- Officer Safety and Wellness
Conduct a culture assessment of the organization, with steps taken to address areas of concern.
Provide body armor to officers, and require the wearing of soft body armor while on uniformed patrol.
Recruitment, Hiring, and Retention
Embrace the guardian officer rather than the warrior mindset in recruiting and training.
- Recruiting & Hiring
- IACPlearn: Collaboration as Best Practice in Hiring and Retention: Perspectives from a Polygrapher, Psychologist, Background Investigator, Commander, and Chief
- IACPlearn: Recruiting, Selecting, and Retaining a 21st Century Workforce That Builds Community Trust and Legitimacy
- IACPlearn: Telling Your Story for Successful Recruitment
- Sample Hiring, Promotional, and Performance Evaluation Questions
- Psychological Fitness-for-Duty Evaluation Guidelines
- Preemployment Psychological Evaluation Guidelines
- Best Practice Guide: Recruitment, Retention, and Turnover in Law Enforcement
Establish minimum educational standards or equivalency requirements that can be met by prior life experience. Provide officers with the opportunity for advanced education and training opportunities.
Verify potential hires with the national decertification database before hiring experienced officers.
Include measures of problem-solving, trust-building, and cultural responsivity in metrics of officer performance.
Train officers in trauma-informed responses.
- IACPlearn: The Impact of Trauma: A Trauma-Informed Lens and Response Webinar
- IACP Working For You: Trauma-Informed Policing: Responding to Children Exposed to Violence
- Trauma-Informed Victim Interviewing
- Trauma-Informed Sexual Assault Investigation Training
Train officers on best practices, resources, and tools for communicating with community members who do not speak English or whose ability to communicate is impaired (e.g., people who are hard of hearing or deaf).
- Response to Victims of Crime
- IACPlearn: Critical Language Access Needs of Victims
- IACPlearn: Enhancing Law Enforcement Response to Victims (ELERV) Video Series
- Response to Deaf and Hard-of-Hearing Individuals
Establish partnerships to provide for mental health, substance abuse, and youth deflection/diversion resources in their community.
Educate communities on the dynamics of policing, and set reasonable expectations for their police. Establish shared expectations of the role police have in the community and how to evaluate police performance.
- IACPlearn: Social Media Matters: Why Law Enforcement Leaders Should Embrace Strategic Communication Through Social Media
- Community Engagement and Dialogue
- Options for Community Engagement and Dialogue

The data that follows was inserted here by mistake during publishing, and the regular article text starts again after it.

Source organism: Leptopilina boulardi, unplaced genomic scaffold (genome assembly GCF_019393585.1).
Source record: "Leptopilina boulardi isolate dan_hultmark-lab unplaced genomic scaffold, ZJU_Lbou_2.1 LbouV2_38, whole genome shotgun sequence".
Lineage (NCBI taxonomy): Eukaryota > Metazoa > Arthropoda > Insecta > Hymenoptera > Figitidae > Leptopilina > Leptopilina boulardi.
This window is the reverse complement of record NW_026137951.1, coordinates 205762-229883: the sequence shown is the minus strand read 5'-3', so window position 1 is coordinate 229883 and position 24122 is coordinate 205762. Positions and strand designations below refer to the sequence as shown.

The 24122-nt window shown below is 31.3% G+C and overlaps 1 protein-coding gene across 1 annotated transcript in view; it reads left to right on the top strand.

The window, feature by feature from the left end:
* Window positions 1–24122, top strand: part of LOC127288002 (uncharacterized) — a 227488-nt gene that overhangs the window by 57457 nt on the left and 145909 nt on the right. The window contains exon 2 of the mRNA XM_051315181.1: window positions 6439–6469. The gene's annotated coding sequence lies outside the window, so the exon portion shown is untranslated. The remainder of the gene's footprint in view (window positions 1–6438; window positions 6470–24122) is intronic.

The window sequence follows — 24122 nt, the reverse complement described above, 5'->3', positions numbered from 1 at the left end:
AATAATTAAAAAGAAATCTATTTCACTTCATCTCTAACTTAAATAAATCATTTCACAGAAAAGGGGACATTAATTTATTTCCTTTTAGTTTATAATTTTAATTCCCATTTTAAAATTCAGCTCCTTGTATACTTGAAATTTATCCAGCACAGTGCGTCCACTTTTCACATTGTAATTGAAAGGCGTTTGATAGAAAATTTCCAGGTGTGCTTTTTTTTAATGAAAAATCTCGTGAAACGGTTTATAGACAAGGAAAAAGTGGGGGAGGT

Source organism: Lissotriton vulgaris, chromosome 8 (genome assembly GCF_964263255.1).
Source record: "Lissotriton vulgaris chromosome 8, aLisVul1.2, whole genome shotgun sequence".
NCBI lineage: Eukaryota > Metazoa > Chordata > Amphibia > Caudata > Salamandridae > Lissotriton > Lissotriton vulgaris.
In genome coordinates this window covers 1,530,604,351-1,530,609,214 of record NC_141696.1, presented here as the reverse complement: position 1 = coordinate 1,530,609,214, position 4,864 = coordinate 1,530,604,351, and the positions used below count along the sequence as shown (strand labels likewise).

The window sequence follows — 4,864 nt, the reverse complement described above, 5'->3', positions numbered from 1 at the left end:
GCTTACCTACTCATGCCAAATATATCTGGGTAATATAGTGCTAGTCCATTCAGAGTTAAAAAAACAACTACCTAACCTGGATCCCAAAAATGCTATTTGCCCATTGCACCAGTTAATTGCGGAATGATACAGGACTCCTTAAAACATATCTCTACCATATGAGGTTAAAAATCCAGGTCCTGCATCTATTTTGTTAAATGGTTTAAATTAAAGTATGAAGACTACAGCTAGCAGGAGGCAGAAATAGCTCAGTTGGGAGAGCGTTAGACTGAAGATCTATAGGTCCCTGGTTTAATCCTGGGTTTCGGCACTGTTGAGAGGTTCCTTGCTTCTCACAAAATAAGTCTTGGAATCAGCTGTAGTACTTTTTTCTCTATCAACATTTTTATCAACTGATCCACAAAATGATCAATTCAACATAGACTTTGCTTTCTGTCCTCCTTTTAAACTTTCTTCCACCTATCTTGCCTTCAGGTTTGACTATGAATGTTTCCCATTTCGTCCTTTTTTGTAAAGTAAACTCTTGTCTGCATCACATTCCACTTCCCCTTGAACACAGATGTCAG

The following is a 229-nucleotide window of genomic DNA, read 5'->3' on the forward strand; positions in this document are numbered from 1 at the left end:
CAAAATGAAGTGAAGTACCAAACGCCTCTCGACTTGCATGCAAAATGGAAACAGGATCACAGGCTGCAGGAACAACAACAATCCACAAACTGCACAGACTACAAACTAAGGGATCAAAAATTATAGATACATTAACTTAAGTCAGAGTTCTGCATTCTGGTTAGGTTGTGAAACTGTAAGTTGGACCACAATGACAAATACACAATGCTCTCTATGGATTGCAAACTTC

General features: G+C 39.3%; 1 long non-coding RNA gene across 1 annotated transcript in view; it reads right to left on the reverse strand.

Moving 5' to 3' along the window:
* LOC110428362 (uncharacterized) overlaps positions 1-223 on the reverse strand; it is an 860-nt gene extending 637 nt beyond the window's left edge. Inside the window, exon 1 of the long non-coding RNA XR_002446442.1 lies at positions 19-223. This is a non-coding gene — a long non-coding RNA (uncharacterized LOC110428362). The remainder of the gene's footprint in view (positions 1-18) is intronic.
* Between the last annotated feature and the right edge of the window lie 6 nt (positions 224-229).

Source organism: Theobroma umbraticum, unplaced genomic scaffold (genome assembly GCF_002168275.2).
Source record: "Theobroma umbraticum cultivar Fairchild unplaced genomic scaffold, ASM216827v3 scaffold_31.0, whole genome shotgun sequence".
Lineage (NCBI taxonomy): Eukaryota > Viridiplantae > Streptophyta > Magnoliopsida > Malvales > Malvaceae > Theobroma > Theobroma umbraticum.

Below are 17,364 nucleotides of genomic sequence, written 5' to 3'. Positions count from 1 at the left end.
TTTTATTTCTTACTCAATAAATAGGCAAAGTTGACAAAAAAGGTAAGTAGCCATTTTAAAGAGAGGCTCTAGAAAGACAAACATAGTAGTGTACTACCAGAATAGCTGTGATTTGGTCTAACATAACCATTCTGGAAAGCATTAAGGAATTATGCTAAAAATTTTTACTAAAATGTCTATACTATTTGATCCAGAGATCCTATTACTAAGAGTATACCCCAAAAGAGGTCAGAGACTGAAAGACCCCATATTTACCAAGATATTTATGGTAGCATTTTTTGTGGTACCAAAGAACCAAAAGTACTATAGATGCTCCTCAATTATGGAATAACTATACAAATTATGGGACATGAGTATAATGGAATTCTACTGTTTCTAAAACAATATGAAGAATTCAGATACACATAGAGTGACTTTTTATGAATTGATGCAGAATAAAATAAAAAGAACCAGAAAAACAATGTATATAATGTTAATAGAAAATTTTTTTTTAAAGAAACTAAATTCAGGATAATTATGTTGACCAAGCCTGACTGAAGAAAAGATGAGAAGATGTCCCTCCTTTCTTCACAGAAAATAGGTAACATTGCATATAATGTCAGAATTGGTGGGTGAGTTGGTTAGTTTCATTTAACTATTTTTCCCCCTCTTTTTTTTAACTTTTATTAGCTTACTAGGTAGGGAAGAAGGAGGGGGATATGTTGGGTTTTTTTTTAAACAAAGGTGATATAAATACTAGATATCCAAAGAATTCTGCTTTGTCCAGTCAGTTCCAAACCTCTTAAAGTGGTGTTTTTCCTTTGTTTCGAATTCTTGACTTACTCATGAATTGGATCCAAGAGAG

- IACP and COPS Office Resources: Community-Police Relations
- IACP National Policy Summit on Community-Police Relations
- Community-Police Engagement
- Communicating to Build Trust
- Social Media Post Template
Establish a clear and timely complaint processes that does not require written or sworn statements to submit. Complaint processes and policies should be accessible to all.
Conduct a regular recurring survey of the community to measure the level of trust in the police.
- IACPlearn: Are you Procedurally Just? Using Public Opinion Survey Data to Strengthen Organizational Strategy and Culture
- Community Member Feedback as an Effective Tool for Building and Maintaining Trust
- Sample Community Surveys
- IACP Internal and Community Surveys
- Gathering Feedback through Community Surveys
Establish written strategies to engage with youth in the community to develop positive relationships with police officers and how to interact safely with police.
- IACPlearn: How a Community-Based Intervention Model Drove Down Juvenile Crime and Resulted in Fewer Arrests
- IACP National Summit on Law Enforcement Leadership in Juvenile Justice
- Youth Focused Policing
- Youth Focused Policing Resource Center
- Ways to Engage Youth and Police in Conversation
- The Effects of Adolescent Development on Policing
- Improving Law Enforcement Responses to Adolescent Girls
Congratulations to the following agencies for recently taking the pledge!
- Ayer Police Department, MA
- Metropolitan Police of Ponferrada, Spain
- Ogden City Police Department, UT
- Albany Police Department, OR
- Bolivar Police Department, MO
- Ossipee Police Department, NH
- Stow Police Department, MA
- Portsmouth Police Department, NH
- Yeadon Borough Police Department, PA
- Malta Police Force, Malta
Congratulations to the following agencies for recently completing the pledge!
- Wilmington Police Department, DE
- Park City Police Department, UT
- Cocoa Police Department, FL
- Buffalo Grove Police Department, IL
- Danville Police Department, VA
- Southgate Police Department, MI
- Overland Park Police Department, KS
- Thomasville Police Department, GA
- Franklin Police Department, MA
- Moore Police Department, OK
- Tewksbury Police Department, MA
- Hendersonville Police Department, NC